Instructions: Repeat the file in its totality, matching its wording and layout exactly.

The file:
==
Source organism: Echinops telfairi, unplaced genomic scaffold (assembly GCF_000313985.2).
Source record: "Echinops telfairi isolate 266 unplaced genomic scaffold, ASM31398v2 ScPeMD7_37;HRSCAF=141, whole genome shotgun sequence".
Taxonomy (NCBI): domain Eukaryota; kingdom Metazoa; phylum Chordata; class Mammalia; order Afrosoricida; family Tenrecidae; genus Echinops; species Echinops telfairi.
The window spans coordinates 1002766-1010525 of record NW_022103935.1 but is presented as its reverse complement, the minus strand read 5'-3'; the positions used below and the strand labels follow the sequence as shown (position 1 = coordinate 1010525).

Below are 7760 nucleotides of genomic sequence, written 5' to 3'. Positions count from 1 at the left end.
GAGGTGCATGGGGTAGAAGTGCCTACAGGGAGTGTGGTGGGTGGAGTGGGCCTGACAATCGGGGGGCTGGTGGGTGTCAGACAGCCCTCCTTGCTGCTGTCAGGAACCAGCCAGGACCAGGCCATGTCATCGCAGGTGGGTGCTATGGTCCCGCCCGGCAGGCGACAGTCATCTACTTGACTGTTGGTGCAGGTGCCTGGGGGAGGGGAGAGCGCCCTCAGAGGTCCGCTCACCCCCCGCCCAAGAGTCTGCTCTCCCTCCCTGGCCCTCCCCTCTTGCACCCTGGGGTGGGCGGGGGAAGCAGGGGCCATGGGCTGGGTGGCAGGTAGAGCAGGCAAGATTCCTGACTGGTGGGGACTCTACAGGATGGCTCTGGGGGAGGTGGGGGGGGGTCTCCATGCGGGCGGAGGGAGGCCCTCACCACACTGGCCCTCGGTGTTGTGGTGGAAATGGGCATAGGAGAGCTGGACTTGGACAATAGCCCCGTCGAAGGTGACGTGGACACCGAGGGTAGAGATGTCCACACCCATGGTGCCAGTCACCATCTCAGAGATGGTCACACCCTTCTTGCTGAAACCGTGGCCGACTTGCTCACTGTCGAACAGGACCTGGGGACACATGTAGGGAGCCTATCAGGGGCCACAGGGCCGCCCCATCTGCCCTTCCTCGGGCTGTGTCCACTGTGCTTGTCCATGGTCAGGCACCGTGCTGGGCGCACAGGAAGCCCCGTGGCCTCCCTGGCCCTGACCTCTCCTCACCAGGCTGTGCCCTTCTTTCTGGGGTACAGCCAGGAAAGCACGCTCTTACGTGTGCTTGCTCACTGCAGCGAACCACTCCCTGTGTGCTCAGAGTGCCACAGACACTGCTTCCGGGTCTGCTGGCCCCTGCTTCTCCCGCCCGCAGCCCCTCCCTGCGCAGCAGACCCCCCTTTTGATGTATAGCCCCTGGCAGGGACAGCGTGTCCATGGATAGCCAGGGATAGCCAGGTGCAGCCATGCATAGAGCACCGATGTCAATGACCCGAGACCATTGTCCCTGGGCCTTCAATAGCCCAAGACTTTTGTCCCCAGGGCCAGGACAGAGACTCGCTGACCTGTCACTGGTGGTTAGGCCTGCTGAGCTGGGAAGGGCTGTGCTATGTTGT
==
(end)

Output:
Source organism: Echinops telfairi, unplaced genomic scaffold (assembly GCF_000313985.2).
Source record: "Echinops telfairi isolate 266 unplaced genomic scaffold, ASM31398v2 ScPeMD7_37;HRSCAF=141, whole genome shotgun sequence".
Taxonomy (NCBI): domain Eukaryota; kingdom Metazoa; phylum Chordata; class Mammalia; order Afrosoricida; family Tenrecidae; genus Echinops; species Echinops telfairi.
The window spans coordinates 1002766-1010525 of record NW_022103935.1 but is presented as its reverse complement, the minus strand read 5'-3'; the positions used below and the strand labels follow the sequence as shown (position 1 = coordinate 1010525).

Below are 7760 nucleotides of genomic sequence, written 5' to 3'. Positions count from 1 at the left end.
GAGGTGCATGGGGTAGAAGTGCCTACAGGGAGTGTGGTGGGTGGAGTGGGCCTGACAATCGGGGGGCTGGTGGGTGTCAGACAGCCCTCCTTGCTGCTGTCAGGAACCAGCCAGGACCAGGCCATGTCATCGCAGGTGGGTGCTATGGTCCCGCCCGGCAGGCGACAGTCATCTACTTGACTGTTGGTGCAGGTGCCTGGGGGAGGGGAGAGCGCCCTCAGAGGTCCGCTCACCCCCCGCCCAAGAGTCTGCTCTCCCTCCCTGGCCCTCCCCTCTTGCACCCTGGGGTGGGCGGGGGAAGCAGGGGCCATGGGCTGGGTGGCAGGTAGAGCAGGCAAGATTCCTGACTGGTGGGGACTCTACAGGATGGCTCTGGGGGAGGTGGGGGGGGGTCTCCATGCGGGCGGAGGGAGGCCCTCACCACACTGGCCCTCGGTGTTGTGGTGGAAATGGGCATAGGAGAGCTGGACTTGGACAATAGCCCCGTCGAAGGTGACGTGGACACCGAGGGTAGAGATGTCCACACCCATGGTGCCAGTCACCATCTCAGAGATGGTCACACCCTTCTTGCTGAAACCGTGGCCGACTTGCTCACTGTCGAACAGGACCTGGGGACACATGTAGGGAGCCTATCAGGGGCCACAGGGCCGCCCCATCTGCCCTTCCTCGGGCTGTGTCCACTGTGCTTGTCCATGGTCAGGCACCGTGCTGGGCGCACAGGAAGCCCCGTGGCCTCCCTGGCCCTGACCTCTCCTCACCAGGCTGTGCCCTTCTTTCTGGGGTACAGCCAGGAAAGCACGCTCTTACGTGTGCTTGCTCACTGCAGCGAACCACTCCCTGTGTGCTCAGAGTGCCACAGACACTGCTTCCGGGTCTGCTGGCCCCTGCTTCTCCCGCCCGCAGCCCCTCCCTGCGCAGCAGACCCCCCTTTTGATGTATAGCCCCTGGCAGGGACAGCGTGTCCATGGATAGCCAGGGATAGCCAGGTGCAGCCATGCATAGAGCACCGATGTCAATGACCCGAGACCATTGTCCCTGGGCCTTCAATAGCCCAAGACTTTTGTCCCCAGGGCCAGGACAGAGACTCGCTGACCTGTCACTGGTGGTTAGGCCTGCTGAGCTGGGAAGGGCTGTGCTATGTTGT